Beginner Turmoil

Discussion in 'Professional Trading' started by Jon888, Nov 21, 2008.

  1. Jon888


    I joined this forum to get some feedback from more experienced traders. I have experience with stocks and options (simply buying puts and calls) and have either been lucky or I’m somehow gifted (I tend to think the former). Over the years I have made money--but I just started day trading, so I am a bit inexperienced at that and in need of far more discipline (I'm actively working on that).

    In general, I have made many successful day trades simply riding momentum—I’m actually quite good at seeing meaningful breaks of support and resistance levels and eploiting them. However, recently (probably due to the desire to make up my stock-market losses) I am having trouble closing positions in time. For example, on two recent trades, I was ahead to the tune of about 85%--yet I did not close the position. Instead, I took delight in my on-screen gains. While taking delight, a reversal began and I got paralyzed—not knowing whether I should wait for another reversal or simply pull the “market order” trigger.

    In every recent case my trades have been positive up to 85% or so—but also in every recent case I sold after losing the position to a reversal. This inability to lock-in gains is costing me very dearly—and if I don't fix the problem soon I will surely get wiped out, I will reduce my positions as I learn and stop being so greedy. I’m also losing big because I am so enamored with my gains that I “believe” they’ll come back.

    I’m sure these are typical beginner’s errors, but I often:
    A) Fail to honor the chart pattern when I see a reversal.
    B) Fail to sell a *portion* of my holdings to at least lock-in some profit.
    C) Fail to know when a good time to exit would be.
    D) Resort to "magic numbers"--for example, being up $925 and wanting to close the position once I hit $1000.

    Does anyone have any suggestions for these problems?

    Also, being very discouraged at this point, I tried to read some articles online about day-traders--and got only more discouraged. Every article I saw suggested that most day-traders are doomed—that they are all, essentially, being fooled by randomness (to quote Nassim Taleb). I tend to think that patterns are real and are indeed evident and that breakthroughs to the upside and downside are meaningful events--especially after an extended trading range. Any thoughts?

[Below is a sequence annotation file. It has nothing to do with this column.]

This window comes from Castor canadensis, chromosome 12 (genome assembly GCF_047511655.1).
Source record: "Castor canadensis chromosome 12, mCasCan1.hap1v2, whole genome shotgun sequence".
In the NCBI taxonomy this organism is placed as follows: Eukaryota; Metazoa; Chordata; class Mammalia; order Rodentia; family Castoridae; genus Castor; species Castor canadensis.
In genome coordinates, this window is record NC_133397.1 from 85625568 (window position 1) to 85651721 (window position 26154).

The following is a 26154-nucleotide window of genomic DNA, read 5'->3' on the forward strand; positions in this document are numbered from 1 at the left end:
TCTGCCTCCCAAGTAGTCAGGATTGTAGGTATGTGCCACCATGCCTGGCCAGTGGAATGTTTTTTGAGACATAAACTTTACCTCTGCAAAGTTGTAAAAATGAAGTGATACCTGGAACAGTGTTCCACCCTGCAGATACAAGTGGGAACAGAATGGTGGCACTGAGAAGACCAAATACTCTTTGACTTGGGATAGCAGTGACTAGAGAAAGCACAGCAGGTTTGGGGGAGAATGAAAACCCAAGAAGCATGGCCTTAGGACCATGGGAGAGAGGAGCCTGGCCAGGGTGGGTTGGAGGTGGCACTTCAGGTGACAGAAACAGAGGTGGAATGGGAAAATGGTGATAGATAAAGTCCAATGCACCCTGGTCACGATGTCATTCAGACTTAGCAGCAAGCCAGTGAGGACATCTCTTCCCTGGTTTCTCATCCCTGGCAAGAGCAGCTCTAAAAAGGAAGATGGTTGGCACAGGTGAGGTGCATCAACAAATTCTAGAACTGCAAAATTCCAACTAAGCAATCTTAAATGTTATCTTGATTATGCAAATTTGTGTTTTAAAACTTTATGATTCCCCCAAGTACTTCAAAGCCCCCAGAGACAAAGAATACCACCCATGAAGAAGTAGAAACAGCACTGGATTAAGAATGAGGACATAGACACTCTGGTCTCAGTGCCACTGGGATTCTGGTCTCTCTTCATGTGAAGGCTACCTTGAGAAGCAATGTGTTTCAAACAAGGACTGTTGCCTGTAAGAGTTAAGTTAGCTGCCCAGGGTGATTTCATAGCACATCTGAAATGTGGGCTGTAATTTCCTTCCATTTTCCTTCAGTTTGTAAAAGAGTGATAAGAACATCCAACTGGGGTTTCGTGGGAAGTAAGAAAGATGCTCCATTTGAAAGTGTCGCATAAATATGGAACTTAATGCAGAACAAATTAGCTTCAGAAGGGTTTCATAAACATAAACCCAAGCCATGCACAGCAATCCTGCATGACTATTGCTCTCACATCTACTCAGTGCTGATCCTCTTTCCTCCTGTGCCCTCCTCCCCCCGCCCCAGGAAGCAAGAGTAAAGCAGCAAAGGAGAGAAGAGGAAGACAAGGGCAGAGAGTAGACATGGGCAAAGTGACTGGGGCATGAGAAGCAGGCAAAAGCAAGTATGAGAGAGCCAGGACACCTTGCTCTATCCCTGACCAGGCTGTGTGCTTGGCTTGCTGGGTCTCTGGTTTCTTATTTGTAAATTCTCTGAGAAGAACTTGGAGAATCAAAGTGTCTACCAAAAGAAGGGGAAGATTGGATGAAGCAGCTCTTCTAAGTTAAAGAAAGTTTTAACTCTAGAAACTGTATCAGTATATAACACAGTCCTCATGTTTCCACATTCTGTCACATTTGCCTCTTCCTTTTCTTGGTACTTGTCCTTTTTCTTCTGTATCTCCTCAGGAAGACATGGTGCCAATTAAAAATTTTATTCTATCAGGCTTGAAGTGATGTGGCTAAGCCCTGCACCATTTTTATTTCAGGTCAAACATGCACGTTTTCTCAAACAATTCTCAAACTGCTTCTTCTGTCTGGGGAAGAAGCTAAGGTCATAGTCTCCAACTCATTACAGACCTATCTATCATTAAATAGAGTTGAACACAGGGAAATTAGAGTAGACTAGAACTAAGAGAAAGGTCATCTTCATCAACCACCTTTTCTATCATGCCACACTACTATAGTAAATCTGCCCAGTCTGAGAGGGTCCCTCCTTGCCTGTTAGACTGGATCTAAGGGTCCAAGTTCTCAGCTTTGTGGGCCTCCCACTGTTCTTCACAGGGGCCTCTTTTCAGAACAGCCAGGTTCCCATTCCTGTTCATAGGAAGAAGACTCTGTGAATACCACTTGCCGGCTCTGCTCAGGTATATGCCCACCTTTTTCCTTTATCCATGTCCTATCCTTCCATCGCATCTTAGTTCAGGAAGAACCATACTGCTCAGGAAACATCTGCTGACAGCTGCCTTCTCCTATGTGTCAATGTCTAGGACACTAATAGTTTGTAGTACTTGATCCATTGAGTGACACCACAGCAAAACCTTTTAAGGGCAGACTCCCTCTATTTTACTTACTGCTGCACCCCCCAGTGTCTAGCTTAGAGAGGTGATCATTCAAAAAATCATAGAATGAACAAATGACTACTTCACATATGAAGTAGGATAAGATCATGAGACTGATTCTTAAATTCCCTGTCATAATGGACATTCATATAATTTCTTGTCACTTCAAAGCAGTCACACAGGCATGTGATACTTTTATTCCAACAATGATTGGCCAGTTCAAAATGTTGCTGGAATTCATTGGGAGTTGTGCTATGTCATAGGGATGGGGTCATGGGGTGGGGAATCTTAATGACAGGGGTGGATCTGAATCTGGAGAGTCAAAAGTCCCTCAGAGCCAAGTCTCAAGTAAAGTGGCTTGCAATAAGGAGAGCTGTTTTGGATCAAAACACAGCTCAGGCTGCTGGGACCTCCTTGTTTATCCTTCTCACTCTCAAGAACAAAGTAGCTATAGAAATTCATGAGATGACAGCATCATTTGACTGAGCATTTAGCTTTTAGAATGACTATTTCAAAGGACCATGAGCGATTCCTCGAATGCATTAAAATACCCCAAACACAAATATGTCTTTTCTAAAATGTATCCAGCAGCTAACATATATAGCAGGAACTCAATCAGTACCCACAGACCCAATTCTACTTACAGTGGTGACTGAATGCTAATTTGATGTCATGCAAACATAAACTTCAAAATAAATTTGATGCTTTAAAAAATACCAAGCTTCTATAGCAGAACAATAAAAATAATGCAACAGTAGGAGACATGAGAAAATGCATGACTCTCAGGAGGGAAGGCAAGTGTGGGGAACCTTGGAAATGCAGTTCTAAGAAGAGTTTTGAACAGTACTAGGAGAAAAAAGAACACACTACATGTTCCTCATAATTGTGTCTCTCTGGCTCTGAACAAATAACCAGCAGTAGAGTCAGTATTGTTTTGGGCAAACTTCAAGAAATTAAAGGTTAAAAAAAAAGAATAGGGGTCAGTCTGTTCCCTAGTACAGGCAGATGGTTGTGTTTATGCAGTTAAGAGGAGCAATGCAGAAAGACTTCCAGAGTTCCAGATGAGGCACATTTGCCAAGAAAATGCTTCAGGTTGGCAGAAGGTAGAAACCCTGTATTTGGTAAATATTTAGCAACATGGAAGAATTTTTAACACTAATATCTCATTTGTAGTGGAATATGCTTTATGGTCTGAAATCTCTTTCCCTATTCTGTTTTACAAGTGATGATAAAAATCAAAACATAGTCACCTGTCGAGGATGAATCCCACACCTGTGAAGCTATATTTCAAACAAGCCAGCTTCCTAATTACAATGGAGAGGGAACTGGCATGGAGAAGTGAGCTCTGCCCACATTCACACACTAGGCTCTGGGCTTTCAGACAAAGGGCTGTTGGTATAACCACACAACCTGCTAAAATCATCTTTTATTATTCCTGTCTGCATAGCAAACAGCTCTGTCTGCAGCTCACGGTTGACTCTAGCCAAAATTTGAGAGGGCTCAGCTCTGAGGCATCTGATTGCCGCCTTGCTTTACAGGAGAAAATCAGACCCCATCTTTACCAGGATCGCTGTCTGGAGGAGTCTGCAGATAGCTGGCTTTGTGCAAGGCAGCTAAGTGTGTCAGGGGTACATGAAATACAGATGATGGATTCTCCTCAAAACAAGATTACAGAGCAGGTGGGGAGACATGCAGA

Many thanks for a reply or even links to writings that may help address or discuss the issues I have presented.

  2. I'm not in any way, shape, or form even remotely pro, but from what I've read, for the moment at least, all bets are basically off. For experienced traders, everything they know isn't just temporarily wrong... it's misleading and dangerous. There's been a HUGE influx of new traders since last month, and their very inexperience and concentrated chaotic and random behavior is completely screwing up every long-established observable pattern... patterns that were based on the culture of traders who understood each other, shared common strategies and habits, and basically tended to act in predictable ways.

    Add a million newbies doing things that make absolutely no sense (to someone who knows what he or she is doing), and old observable patterns based on expectations of rational, experienced behavior go flying out the window.

    The closest thing I've found to a pattern is the tendency of people eager to buy to cluster around $x.x2 (trying to squeeze ahead of the less-eager $x.x1 bidders, and the whole number-loving $x.x0 bidders, and the tendency of people eager to sell to cluster around $x0x8 (cutting in front of the $x.x9 and $x.x0 sellers). And a shockingly common love for $x.69. I kid you not. Watch Google for a while, and look at how many bids show up for any given dollar value plus 69 cents.
  3. Jon888


    Thanks for the reply. The .69 bit is interesting... Wow.

    If most newbies are trading options--and not the stock--does option activity that is day-traded actually affect the stock price? I can see if a call, for example, is exercised and then sold--or a put sold and covered--but I don't see plain buy calls/buy puts affecting the underlying stock if closed and never exercised. Can individuals really affect Google at its price level? Are they actually trading shares of the stock vs. options? That's kind of big money for individuals to be buying and selling, no? It's not exactly a cheap stock.

    My primary problem is not getting out in time. I think my problem is more psychological than for lack of trading skill. I pick good positions that move in the right direction but I get gun-shy when it's time to exit. I just need to learn some discipline. I saw somewhere that getting out after a 20% pullback is a good idea. Also, I tend to revise my limit orders to close when I'm trending well--and then I miss the exit and end up "chasing" the option price on the way down--ultimately issuing a market order when I've lost money. Now, I don't do this so often that I'm not learning from my mistakes--but I did do it twice this week and lost both times. I'm sort of answering my own question because I realize that the solution is simply to set a reasonable limit and be DELIGHTED if it sells and locks-in a profit. I will learn the lesson sooner or later--I will be out of the game if I don't.

    By the way, I don't trade every day. I really need to see a "traditional" pattern in order to get in--I avoid the wild, patternless plays--they're too random for my taste. The textbook patterns still exist in options for perhaps less hugely-popular and touted stocks.